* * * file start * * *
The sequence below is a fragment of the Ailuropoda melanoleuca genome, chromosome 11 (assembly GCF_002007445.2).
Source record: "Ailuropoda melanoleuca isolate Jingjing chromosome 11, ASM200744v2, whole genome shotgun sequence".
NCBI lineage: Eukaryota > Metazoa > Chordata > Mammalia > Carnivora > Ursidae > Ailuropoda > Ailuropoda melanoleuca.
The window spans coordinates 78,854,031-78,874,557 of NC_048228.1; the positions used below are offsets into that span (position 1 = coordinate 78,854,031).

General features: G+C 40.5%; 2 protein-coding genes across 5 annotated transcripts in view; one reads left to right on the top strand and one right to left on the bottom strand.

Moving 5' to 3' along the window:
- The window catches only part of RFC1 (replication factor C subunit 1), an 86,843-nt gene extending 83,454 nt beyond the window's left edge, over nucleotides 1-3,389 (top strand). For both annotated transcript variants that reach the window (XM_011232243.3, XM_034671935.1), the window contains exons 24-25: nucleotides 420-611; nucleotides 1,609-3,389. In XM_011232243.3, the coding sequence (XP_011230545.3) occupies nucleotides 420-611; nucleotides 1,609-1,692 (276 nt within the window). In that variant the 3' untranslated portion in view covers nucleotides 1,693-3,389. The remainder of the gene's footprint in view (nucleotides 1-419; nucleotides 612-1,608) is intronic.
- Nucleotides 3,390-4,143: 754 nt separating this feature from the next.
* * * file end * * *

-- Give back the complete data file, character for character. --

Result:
The sequence below is a fragment of the Ailuropoda melanoleuca genome, chromosome 11 (assembly GCF_002007445.2).
Source record: "Ailuropoda melanoleuca isolate Jingjing chromosome 11, ASM200744v2, whole genome shotgun sequence".
NCBI lineage: Eukaryota > Metazoa > Chordata > Mammalia > Carnivora > Ursidae > Ailuropoda > Ailuropoda melanoleuca.
The window spans coordinates 78,854,031-78,874,557 of NC_048228.1; the positions used below are offsets into that span (position 1 = coordinate 78,854,031).

General features: G+C 40.5%; 2 protein-coding genes across 5 annotated transcripts in view; one reads left to right on the top strand and one right to left on the bottom strand.

Moving 5' to 3' along the window:
- The window catches only part of RFC1 (replication factor C subunit 1), an 86,843-nt gene extending 83,454 nt beyond the window's left edge, over nucleotides 1-3,389 (top strand). For both annotated transcript variants that reach the window (XM_011232243.3, XM_034671935.1), the window contains exons 24-25: nucleotides 420-611; nucleotides 1,609-3,389. In XM_011232243.3, the coding sequence (XP_011230545.3) occupies nucleotides 420-611; nucleotides 1,609-1,692 (276 nt within the window). In that variant the 3' untranslated portion in view covers nucleotides 1,693-3,389. The remainder of the gene's footprint in view (nucleotides 1-419; nucleotides 612-1,608) is intronic.
- Nucleotides 3,390-4,143: 754 nt separating this feature from the next.